Friday, August 6, 2010


I've taken 3 of 6 classes for the Early Childhood Education Administration certificate. This is a post diploma course, not necessary for anything, more for general knowledge. I took the courses because, up until McSquinty made his announcement about Full Day Learning my plan was to open a daycare centre. Now there is a shift and I'm not fool, I'm riding the tide so as not to get left behind.

However, I also don't want to be a person who starts something but doesn't finish it. So I was torn. Do I take the other three classes in this program or do I cut my losses, be glad for what I learned in the first three and go forward with my new career or do I take this last three classes despite them being of little use to my new career or future plans and therefore probably a waste of money?

So I decided, I would take one more of the three, a communications course. It never hurts to bone up on communication skills right? But the other two; marketing and computers, I decided not to take. They are of no use to me now.

In my class there was a guy who looked remarkably like Mr. Kotter. I mean a lot. I mean every single time I saw him I couldn't help myself with the greeting a la Washington "Hey Mr. Kotter!"

Anyhow, he's been in the field a little longer than me. He's pushing 50. He's opinionated, loud, somewhat pigheaded but a nice guy all the same. We had a friendly banter going on.

Yesterday I got an email from him. Here's what it said

I think this may be my last letter to you. It was great to finally get a chance
to work with you. I KNOW you did just fine in Karl's class. I want to wish
you luck in your new career, I just want to give you some advice (from someone
that can really screw up with his words) be careful at your new job, I would
feel sorry for you if you had to swallow your words (and your pride) by coming
back to school to take what you describe as a "useless class". Take care of
yourself and be well.
Really? Really really? So, you think that for some reason I'm going to fail at my new job and have to go crawling back to the world of daycare? And crawling back to a course that I probably wouldn't take even if I did for some reason fail at my new job (Marketing? Come on, I marketed the shit out of myself for the past 7 years and there are few people with children who don't know the name Little Chickadee Home Daycare throughout Durham Region. Computers? Um, yeah, I might not be Bill Gates but I can get around a computer and what I don't know I google and figure out. The course teaches MS Word and Excel. Both I can do. Thanks.) And the joke of this is that this guy spent the last year telling me that these courses were meaningless, that all you need to supervise a daycare is an ECE and two years in the field. He didn't care about his grades, he would routinely say, "Ah, who the fuck cares?" But I'm going to be swallowing my words and my pride?

Oh my, that email fired me up. I didn't respond to it because I likely would have said something really nasty. My mom always taught me if I can't say something nice, don't say anything at all.

Now let's talk about last night. I went to a meeting with about half of the other ECE's for our school board. See, we are without a union, not a good place to be. So we met with the representatives with one of the larger unions in Canada. It's also the one that represents many of the ECE's in other school boards as well as the support staff in my school board. I'll be honest, in my research I'd already decided this was the union I wanted. I'm not interested in hearing what the other ones have to say. So, in order to get this job done we needed 26 people to sign their union cards so that they could bring about a vote with the labour board. There were about 35 people there. So the reps made their pitch. A lot of people asked questions they couldn't answer because we are not in their union yet and then everyone hummed and hawed about what to do. We've been invited to meet with another union next week (one that I don't want any part of)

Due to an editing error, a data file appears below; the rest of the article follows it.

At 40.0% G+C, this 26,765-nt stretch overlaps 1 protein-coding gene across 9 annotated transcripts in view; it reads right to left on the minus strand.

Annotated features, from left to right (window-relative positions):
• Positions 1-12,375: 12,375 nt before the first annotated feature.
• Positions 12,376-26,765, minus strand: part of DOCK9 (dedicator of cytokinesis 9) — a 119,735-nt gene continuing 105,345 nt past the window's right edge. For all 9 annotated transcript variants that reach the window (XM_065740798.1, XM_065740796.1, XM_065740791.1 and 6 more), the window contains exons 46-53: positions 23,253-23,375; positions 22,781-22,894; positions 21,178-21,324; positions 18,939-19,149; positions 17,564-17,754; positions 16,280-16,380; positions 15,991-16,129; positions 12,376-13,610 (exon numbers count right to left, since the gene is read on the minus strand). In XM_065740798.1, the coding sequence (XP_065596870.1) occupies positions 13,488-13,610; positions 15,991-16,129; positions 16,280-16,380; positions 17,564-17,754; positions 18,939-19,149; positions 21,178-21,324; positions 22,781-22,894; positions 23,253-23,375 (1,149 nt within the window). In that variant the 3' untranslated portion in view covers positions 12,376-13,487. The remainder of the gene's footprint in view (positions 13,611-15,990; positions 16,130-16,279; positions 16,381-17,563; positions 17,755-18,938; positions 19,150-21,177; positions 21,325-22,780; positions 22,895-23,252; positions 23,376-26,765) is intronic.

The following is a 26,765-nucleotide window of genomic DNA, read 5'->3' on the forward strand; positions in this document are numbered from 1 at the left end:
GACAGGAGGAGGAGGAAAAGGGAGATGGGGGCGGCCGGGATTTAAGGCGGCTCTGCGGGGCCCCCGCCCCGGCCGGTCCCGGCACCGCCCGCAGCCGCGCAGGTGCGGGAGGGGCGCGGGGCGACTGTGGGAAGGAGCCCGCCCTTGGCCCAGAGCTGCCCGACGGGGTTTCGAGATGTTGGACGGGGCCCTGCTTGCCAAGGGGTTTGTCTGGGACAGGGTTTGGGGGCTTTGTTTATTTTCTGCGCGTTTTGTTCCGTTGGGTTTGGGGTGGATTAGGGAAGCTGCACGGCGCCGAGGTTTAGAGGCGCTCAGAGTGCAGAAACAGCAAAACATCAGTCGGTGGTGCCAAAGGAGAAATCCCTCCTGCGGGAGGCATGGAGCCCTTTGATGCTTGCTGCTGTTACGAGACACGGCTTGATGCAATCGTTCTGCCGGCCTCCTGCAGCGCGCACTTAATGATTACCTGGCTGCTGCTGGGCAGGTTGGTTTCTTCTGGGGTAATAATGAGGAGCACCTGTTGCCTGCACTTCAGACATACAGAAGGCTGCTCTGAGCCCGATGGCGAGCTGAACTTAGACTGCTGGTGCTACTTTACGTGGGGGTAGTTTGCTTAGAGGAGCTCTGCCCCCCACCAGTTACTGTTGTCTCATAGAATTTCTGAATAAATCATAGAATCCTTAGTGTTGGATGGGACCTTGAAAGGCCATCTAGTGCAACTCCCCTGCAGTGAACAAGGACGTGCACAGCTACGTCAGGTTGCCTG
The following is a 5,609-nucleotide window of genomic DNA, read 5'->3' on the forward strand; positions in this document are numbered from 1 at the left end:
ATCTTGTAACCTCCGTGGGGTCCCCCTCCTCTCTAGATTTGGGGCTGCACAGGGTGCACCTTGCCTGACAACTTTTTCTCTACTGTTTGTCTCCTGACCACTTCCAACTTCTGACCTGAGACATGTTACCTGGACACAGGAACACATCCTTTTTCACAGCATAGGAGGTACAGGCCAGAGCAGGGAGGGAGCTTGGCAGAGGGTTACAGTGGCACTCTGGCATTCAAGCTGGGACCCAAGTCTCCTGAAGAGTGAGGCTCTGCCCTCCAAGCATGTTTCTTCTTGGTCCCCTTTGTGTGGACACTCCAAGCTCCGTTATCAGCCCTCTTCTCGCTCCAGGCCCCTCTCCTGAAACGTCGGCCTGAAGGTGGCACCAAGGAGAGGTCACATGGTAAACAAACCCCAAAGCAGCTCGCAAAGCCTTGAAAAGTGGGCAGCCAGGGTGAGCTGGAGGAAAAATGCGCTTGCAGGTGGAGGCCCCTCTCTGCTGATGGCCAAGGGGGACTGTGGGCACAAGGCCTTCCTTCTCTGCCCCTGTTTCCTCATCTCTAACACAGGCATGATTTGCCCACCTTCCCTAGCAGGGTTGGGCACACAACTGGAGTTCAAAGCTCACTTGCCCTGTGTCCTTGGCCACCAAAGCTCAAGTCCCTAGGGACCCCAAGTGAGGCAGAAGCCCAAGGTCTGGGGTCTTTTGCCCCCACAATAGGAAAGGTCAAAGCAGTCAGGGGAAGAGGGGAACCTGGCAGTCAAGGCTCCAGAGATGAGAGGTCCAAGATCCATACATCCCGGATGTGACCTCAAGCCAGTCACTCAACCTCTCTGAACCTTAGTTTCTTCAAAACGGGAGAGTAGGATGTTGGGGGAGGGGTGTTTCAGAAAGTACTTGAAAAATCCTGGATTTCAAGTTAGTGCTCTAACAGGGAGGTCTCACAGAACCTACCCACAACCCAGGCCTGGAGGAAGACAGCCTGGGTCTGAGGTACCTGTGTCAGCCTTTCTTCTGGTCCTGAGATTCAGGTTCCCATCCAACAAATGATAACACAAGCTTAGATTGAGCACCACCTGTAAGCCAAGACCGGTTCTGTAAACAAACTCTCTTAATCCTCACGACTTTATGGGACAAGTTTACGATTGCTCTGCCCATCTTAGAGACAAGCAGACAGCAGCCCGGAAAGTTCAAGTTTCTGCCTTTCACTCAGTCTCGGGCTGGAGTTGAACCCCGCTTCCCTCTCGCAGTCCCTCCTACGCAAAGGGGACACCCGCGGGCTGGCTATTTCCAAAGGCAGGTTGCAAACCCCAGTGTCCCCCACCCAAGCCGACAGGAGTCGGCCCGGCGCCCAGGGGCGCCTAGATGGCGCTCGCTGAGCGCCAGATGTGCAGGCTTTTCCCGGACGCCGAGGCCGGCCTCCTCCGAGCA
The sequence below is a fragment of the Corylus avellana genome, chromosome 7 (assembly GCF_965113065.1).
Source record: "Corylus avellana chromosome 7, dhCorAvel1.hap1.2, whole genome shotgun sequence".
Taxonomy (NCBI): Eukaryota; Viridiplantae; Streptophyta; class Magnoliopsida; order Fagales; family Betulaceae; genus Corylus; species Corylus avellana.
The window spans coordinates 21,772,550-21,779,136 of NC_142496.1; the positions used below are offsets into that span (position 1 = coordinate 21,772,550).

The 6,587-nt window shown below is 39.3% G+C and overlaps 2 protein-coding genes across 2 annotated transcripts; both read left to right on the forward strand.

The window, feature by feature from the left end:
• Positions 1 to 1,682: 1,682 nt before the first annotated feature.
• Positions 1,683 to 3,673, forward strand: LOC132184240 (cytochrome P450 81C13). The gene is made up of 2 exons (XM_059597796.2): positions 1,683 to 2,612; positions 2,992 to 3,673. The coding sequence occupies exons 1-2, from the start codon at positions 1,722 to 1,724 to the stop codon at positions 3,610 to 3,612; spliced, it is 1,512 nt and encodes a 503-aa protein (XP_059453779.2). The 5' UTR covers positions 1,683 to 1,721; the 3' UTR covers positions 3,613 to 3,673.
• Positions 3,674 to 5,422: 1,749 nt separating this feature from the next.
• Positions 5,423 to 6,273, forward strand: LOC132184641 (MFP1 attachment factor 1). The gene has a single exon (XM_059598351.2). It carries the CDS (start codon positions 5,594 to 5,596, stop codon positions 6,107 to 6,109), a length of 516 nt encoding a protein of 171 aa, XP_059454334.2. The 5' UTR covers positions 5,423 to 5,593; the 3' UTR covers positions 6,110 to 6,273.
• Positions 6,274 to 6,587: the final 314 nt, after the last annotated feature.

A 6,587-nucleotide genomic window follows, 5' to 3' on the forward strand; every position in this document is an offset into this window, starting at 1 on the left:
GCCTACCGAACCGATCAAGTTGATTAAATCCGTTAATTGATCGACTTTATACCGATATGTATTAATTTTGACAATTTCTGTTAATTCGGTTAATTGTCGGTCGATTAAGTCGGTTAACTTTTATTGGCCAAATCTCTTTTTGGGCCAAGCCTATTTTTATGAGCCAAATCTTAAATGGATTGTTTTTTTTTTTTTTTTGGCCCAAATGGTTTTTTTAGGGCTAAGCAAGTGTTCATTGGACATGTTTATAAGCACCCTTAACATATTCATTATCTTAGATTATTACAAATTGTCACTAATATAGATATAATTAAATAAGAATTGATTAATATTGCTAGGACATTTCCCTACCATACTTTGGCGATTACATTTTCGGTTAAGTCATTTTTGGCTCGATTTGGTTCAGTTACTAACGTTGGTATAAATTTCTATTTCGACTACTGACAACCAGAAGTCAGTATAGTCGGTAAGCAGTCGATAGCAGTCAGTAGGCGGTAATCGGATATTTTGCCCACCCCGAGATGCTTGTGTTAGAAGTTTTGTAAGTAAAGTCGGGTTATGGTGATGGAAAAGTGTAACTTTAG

I listened quietly to everyone and it became apparent that if something wasn't done they were not going to be able to wade through the pile of information to see what was plainly in front of them. So as one of the girls (the one who was organizing this fiasco) was talking to everyone about taking their union cards home and waiting until next weeks meeting to sign them I thought - NO - we can't do that. If we do that we'll lose the chance to make this right.

Now this is where I seemed to be channeling my Dad. My Dad was always the kind of person who would sit quietly, not say anything, just listen. And then he's speak up, say one of two things and everyone would change their minds.

So I stood up and pointed out to people that by signing their union cards, they weren't voting in this union, they were just saying they'd like to have the chance to vote in (or not) this union. And that they could sign their cards right then and there and still have a chance to meet with the other union before making a final decision because the other meeting is on Wednesday and our vote wouldn't be until Friday. So if it turned out that the other union was a better choice they could vote NO in our Friday vote and sign new cards for the new union for another vote.

Apparently it worked because all 35 people signed their cards. We'll vote next week. And I'm holding out hope that *if* this other meeting even happens that the bulk of the people will see that they are not the way to go. And come September we can start work with our asses covered.

I love the power of persuasion.

1 comment:

  1. Way to go!! My Dad was like that too. I'm not. Big understatement, lol. I'm way to big-mouthed, opinionated and hot-headed. maybe someday? Sounds like you did a great job!